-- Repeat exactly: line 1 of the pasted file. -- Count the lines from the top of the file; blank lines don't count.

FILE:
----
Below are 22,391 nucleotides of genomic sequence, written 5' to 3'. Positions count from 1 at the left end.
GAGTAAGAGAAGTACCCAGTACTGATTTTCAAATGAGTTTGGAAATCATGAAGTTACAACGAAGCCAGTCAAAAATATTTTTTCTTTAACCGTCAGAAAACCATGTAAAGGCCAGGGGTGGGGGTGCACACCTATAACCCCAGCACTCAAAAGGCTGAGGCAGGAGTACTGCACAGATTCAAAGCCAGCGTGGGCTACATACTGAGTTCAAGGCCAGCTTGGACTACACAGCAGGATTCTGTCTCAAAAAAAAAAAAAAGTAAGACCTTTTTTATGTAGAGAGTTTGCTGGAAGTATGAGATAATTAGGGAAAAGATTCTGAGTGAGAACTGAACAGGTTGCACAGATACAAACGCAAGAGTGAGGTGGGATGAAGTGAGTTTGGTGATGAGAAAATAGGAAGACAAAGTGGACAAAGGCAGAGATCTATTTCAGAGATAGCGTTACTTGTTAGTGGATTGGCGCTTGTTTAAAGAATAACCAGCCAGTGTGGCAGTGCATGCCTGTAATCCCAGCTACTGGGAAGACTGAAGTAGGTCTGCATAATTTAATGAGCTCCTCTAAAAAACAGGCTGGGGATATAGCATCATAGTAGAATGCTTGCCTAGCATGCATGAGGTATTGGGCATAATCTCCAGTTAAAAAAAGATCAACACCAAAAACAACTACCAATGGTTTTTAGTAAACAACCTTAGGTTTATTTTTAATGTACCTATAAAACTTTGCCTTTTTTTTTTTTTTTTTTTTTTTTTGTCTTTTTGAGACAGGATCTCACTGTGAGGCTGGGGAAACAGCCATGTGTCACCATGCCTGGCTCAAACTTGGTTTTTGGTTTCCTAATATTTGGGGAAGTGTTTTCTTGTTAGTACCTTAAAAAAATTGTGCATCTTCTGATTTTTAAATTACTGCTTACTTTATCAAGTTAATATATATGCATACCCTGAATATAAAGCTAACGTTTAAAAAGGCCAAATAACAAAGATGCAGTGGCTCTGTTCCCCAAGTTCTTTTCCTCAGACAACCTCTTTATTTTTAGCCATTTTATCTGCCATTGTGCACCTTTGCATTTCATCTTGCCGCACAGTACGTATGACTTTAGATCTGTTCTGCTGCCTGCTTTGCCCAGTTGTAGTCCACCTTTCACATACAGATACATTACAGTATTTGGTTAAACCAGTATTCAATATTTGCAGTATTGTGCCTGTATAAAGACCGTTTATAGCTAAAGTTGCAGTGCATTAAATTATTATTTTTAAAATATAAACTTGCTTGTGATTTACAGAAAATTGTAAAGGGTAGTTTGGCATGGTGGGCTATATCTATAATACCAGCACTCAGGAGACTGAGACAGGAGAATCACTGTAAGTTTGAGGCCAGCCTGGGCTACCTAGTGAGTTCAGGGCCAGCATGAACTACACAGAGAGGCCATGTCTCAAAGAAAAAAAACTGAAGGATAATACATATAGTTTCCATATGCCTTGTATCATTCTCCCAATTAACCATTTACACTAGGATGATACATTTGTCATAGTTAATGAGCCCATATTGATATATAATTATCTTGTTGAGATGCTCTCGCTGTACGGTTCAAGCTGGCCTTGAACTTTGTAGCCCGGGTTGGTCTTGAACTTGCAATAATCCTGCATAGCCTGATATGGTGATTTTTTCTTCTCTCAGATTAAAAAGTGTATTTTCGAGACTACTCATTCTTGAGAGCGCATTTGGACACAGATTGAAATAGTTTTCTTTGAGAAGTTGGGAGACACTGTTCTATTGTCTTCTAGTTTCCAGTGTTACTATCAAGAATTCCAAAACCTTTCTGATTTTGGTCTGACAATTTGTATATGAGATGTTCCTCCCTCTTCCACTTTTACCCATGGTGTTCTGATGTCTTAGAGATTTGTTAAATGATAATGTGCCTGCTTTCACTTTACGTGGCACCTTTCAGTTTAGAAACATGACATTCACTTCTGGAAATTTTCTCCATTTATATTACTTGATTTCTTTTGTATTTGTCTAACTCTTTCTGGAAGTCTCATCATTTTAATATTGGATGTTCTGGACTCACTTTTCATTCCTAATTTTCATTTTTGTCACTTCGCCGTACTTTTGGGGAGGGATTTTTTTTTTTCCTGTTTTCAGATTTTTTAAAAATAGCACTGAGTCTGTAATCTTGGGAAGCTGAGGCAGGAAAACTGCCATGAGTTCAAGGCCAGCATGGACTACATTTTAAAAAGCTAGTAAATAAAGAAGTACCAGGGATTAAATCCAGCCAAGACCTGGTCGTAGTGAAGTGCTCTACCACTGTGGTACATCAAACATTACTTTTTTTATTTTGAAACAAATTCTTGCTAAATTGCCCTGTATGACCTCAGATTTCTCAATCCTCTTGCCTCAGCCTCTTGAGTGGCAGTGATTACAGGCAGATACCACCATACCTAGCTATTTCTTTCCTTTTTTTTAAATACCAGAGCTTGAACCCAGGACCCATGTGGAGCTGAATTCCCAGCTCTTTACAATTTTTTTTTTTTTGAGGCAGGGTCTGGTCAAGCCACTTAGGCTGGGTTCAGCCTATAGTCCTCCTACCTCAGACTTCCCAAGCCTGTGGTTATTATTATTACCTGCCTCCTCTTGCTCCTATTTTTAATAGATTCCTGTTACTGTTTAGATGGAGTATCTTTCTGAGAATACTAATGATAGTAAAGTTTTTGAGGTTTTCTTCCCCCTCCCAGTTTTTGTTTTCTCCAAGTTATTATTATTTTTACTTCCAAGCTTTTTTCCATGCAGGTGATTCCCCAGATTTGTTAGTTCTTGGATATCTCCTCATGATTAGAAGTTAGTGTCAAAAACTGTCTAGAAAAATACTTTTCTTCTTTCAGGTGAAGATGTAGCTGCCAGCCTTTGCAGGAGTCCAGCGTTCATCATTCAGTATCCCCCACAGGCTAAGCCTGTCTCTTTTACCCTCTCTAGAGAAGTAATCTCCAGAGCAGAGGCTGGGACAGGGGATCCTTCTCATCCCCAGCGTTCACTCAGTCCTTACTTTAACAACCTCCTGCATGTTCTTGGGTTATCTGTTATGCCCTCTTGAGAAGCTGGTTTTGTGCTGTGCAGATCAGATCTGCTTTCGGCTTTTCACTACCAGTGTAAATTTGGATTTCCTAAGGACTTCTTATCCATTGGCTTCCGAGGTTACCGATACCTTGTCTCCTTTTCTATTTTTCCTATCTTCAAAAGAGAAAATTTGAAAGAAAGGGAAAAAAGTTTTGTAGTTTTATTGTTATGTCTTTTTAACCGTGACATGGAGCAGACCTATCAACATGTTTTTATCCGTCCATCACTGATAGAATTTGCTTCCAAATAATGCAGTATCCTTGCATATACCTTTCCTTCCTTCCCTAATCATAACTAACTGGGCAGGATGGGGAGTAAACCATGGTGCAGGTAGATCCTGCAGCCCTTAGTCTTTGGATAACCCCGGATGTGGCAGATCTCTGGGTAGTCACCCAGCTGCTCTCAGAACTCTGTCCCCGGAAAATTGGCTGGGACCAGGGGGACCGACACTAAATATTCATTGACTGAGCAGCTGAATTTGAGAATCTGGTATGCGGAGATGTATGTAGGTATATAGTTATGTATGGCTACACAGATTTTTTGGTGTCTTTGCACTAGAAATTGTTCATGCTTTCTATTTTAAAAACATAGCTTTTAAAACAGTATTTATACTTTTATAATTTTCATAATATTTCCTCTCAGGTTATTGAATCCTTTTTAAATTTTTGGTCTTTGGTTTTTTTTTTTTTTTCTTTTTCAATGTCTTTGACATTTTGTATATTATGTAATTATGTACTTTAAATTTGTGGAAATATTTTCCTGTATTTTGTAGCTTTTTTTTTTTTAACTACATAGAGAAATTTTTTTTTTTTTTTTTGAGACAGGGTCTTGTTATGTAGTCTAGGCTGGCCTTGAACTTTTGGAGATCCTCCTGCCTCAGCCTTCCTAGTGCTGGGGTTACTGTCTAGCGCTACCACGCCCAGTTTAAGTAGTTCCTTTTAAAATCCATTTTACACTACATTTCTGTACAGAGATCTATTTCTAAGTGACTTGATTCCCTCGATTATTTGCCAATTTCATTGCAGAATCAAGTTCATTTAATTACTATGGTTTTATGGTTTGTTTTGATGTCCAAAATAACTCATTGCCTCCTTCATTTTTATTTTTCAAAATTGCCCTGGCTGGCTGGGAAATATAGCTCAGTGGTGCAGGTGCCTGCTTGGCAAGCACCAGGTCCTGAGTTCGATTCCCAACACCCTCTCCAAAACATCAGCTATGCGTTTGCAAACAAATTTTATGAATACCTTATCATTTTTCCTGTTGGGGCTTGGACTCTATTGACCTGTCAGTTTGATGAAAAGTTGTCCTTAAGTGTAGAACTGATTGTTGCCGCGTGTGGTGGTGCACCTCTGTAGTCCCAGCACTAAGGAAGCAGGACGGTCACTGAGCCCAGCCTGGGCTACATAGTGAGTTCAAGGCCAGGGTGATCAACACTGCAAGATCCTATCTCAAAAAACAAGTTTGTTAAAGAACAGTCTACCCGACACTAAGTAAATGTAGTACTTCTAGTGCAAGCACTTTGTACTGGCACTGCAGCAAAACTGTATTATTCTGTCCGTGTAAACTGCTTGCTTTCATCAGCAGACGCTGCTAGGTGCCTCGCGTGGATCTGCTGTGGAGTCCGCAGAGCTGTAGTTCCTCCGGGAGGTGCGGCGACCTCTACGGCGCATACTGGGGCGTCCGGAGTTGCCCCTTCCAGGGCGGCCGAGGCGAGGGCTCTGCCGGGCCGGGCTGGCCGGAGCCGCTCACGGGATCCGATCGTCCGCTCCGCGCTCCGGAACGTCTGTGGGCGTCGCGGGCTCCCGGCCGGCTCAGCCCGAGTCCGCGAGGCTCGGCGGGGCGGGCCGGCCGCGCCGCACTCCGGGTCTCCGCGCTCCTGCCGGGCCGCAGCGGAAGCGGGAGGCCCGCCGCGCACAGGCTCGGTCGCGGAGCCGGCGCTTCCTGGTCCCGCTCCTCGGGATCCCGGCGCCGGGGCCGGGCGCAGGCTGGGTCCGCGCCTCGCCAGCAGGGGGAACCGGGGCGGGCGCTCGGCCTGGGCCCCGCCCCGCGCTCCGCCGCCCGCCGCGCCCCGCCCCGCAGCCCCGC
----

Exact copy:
Below are 22,391 nucleotides of genomic sequence, written 5' to 3'. Positions count from 1 at the left end.